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Terri Farley
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Sunday, May 15, 2016

Book Kids are Wild at Heart

Q&A with Terri Farley

Meghan Goel of  BOOK PEOPLE, an independent bookstore in Austin, Texas, interviewed Terri Farley about her new book Wild at Heart and the fired-up kids that inspired her.

Meghan Goel: Why did you write this book for kids now?
Terri Farley: I had to write Wild at Heart before it was too late. I’d been writing The Phantom Stallion fiction series since 2002 and young readers fell in love with the West’s wild horses. In my stories, I could write happy endings for mustangs, but if round-ups continue at the current hectic pace, my readers might never see mustangs running free. And oh, do they want to! Kids from all over the world write to me, vowing to come West just to see them.
Like most adults, kids don’t know that mustangs and the lands they roam actually belong to them — the American public. Wild horses captured by the government are not going from homes on the range to greener pastures. Often, they go to Mexican slaughter houses.

"... the story of our wild horses has a lot of dark shadows but kids aren’t yet afraid of the truth. Faced with facts that hurt, they want to know why...

 and they want to know how they can help. My book got its sub-title – Mustangs and the Young People Fighting to Save Them — because I want to empower kids – not crush their hopes.
Kids are relieved to learn the young people I interviewed for Wild at Heart are not perfect. Some of the featured young people were able to turn their own pain from abuse and bullying to empathy and action for the mustangs. Other kids in the book use their skills – singing, social media skills, and understanding of animals – to make a difference. No matter how much these kids may struggle in other aspects of their lives, when they stand up for wild horses, their courage is contagious.
wild at heart
Young people's courage is contagious

MG: What do you hope kids will take away from Wild at Heart?
TF: I hope I show them they’re worth having the author of a book come to talk with them. That may sound strange, but just today, in Austin, two little girls asked me why I was so dressed up. When I told them it was because I was coming to see them, they were giddy.

"In the best of all possible worlds, my words will help them to be stubbornly devoted to the natural world and each other."

Kids don’t live in the past, so I search for up-to- the-minute facts on everything to do with wild horses. The scientists I interview admit they’re generous with their time because they want to give young readers access to non- politicized facts.
 To read the complete Q&A and more about WILD HORSES  click  here

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Sunday, April 17, 2016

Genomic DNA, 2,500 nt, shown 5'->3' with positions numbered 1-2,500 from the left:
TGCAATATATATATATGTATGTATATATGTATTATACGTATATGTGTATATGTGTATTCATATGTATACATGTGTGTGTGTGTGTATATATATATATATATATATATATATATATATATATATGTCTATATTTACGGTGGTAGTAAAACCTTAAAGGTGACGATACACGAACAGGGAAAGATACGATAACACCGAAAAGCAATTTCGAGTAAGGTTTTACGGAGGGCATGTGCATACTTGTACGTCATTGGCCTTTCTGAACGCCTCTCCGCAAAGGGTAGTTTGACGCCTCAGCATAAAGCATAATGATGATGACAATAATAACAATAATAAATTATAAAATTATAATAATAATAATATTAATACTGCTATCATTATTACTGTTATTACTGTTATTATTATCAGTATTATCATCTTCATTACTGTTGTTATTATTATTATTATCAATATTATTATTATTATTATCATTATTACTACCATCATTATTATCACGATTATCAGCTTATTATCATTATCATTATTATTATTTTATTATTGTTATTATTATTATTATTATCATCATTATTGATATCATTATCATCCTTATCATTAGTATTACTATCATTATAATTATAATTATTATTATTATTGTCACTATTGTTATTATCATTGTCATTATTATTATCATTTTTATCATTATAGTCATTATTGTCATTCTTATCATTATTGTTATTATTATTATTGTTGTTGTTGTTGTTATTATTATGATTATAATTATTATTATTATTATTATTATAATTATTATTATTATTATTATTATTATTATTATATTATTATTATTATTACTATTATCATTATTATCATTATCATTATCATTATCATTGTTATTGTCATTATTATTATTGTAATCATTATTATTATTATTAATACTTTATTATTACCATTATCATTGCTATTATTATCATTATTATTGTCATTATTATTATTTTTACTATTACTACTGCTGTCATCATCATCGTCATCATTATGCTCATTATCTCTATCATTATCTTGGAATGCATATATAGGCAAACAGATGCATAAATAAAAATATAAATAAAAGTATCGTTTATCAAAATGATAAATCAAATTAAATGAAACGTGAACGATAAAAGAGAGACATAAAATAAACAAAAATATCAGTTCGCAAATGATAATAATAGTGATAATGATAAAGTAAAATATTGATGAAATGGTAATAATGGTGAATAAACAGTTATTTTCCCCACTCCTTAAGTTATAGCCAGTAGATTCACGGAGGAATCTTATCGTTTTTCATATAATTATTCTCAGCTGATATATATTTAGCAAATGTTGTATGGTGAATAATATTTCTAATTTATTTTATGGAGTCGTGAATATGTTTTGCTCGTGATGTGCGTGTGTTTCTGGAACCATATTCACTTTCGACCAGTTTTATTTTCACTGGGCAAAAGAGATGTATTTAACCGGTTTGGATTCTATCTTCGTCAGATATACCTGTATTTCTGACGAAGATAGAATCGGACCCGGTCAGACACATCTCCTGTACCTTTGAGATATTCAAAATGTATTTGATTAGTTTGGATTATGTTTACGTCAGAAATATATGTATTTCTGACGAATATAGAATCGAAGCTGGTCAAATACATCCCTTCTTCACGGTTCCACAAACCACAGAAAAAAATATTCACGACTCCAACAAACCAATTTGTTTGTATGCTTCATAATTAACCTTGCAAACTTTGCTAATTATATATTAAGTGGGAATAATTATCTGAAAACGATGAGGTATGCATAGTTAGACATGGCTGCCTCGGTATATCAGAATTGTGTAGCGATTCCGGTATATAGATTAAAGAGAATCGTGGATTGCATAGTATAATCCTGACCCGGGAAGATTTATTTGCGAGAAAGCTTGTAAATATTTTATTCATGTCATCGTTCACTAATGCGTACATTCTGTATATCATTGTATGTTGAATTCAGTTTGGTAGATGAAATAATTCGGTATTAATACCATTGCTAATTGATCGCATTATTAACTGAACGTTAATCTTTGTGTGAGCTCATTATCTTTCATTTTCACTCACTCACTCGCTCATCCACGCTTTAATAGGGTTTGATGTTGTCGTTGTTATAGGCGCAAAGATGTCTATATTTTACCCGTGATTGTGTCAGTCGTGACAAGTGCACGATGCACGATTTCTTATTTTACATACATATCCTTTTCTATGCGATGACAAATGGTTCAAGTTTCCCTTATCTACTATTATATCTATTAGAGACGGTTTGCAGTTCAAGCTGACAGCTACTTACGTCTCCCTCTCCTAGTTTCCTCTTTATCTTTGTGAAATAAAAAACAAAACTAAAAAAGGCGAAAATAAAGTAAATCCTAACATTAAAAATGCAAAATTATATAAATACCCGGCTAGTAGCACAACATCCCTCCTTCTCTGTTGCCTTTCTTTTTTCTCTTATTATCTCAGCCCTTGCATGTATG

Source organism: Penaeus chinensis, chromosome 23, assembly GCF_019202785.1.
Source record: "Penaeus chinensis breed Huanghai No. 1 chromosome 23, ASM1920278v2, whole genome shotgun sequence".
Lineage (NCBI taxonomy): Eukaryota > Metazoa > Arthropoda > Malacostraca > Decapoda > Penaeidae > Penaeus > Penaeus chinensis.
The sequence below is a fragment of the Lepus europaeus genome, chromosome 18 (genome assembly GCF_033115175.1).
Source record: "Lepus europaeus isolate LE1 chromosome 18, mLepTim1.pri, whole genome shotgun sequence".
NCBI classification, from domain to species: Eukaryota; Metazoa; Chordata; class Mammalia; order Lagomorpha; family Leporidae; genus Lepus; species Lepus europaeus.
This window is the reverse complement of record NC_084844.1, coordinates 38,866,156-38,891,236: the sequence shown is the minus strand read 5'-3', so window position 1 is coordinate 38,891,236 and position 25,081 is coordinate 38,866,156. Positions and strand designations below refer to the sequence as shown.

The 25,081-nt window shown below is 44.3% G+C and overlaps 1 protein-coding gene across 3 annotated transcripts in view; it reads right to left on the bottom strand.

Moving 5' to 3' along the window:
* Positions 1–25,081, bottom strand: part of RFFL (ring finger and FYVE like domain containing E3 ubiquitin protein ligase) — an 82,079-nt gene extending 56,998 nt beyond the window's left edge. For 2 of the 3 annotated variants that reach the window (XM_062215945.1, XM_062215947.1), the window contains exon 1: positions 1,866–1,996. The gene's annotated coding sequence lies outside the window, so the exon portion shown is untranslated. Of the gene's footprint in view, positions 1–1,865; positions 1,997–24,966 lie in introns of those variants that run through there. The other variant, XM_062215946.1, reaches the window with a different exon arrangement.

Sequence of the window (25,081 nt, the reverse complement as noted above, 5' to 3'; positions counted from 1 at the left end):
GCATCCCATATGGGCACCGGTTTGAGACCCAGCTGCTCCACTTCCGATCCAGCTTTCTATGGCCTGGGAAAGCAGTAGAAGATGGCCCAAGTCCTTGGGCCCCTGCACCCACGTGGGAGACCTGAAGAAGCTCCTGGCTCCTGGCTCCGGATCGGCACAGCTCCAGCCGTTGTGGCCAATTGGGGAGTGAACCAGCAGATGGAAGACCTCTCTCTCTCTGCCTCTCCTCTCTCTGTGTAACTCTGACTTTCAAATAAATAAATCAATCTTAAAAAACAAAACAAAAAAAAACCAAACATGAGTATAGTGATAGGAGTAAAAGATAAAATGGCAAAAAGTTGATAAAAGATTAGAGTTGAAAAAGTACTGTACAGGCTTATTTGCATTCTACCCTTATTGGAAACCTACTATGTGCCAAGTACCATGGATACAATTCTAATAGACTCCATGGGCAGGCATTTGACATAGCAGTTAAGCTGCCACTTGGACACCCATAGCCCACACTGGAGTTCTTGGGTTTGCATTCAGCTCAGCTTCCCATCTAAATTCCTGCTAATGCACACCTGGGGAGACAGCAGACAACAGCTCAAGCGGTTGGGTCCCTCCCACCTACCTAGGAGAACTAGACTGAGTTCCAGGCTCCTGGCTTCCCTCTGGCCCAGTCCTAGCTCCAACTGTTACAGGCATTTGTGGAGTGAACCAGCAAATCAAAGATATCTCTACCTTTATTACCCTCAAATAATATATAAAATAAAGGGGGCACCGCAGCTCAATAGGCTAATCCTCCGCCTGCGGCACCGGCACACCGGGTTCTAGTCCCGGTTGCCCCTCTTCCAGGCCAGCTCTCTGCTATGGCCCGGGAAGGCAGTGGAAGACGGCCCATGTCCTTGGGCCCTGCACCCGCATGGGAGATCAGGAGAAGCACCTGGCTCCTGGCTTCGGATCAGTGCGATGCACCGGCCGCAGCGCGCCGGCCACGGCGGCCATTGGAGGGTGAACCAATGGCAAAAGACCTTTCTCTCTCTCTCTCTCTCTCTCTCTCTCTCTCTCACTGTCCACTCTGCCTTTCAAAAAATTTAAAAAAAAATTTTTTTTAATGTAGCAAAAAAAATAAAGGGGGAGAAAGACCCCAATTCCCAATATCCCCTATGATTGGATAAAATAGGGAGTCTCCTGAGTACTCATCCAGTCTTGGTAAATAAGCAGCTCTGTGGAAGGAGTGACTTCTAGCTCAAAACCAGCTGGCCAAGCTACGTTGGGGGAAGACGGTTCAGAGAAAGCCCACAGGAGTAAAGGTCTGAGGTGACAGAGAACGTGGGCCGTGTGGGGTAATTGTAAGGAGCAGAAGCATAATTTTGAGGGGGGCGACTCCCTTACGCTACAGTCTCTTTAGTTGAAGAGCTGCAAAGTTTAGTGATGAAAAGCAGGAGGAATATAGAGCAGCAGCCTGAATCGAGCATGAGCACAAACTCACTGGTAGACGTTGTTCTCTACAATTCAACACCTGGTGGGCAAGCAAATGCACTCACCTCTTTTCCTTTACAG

Some Book Reviewers Just GET IT

Farley, Terri

Wild at Heart: Mustangs and the Young People Fighting to Save Them

Photographs by Melissa Farlow. 2015. 208pp. $19.99 hc. Houghton Mifflin Harcourt. 978-0-544-39294-6. Grades 4-12

This book tells of the plight of wild horses in America. Beginning with the history of prehistoric horses to the efforts to protect wild horses from being driven off public lands in the 1970s, Farley provides a look into the world of wild horses and their treatment. Farley explains how the government has passed laws to protect these horses and then systematically has broken its own laws or has twisted them to suit the needs of others. 
She then details the efforts of young people who are fighting to protect the wild horses.
Ranging in age from nine to 18, they demonstrate the leadership, passion, and determination it takes to fight for a cause.
 This book is a good example of creative nonfiction that blends historical and persuasive writing.
Richard Fanning, Library Media Specialist, Spring Forest Middle School, Houston, Texas [Editor’s Note: Available in e-book format.]
School Library Connection suite at

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Saturday, April 16, 2016

Texas, Books & Friends!

Dear Readers,
In just 3 days I'll be in Houston, Texas at the Texas Library Association conference! It's the biggest library conference in the U.S. and the only place my presentation received a standing ovation. To be fair, I was talking about the real Phantom Stallion, so what did I expect?
This time I'll share the stage with my WILD AT HEART editor Julia Richardson (she read my first Phantom Stallion book & said -- "Hey, this could be a series.") and photojournalist Melissa Farlow.

CPE#306: SBEC 1.5; TSLAC 1.5
Back Bones, Not Wish Bones: Inspire Tweens and Teens to Stand Up for Issues
10:15 - 11:50 AM
Fiction and non-fiction can inspire youth to take on a cause. Provide the launch pad that vaults young people over barriers to fight for issues. Hear an example of advocating for a cause and receive hands-on experience with tools and resources to help lead teens toward action.
Terri Farley and Julia Richardson, Houghton Mifflin Harcourt Books for Young Readers; and Melissa Farlow, Melissa Farlow Photography.

Melissa Farlow was charged by the real Phantom Stallion & turned it into art

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Monday, April 11, 2016

Still Studiously Ignorant of Modern Science: BLM on Wild Horses

Roundup photo by Melissa Farlow for WILD AT HEART: Mustangs and the Young People Fighting to Save Them

Dear Readers,
Research for Wild at Heart took me into the issue of wild horse birth control. It's a rarely needed "solution" to a man-made problem that had to be explored.
Instead of accepting remote darting (like you've seen on wildlife TV specials), BLM and Oregon State University want to experiment with spaying, shown in this video.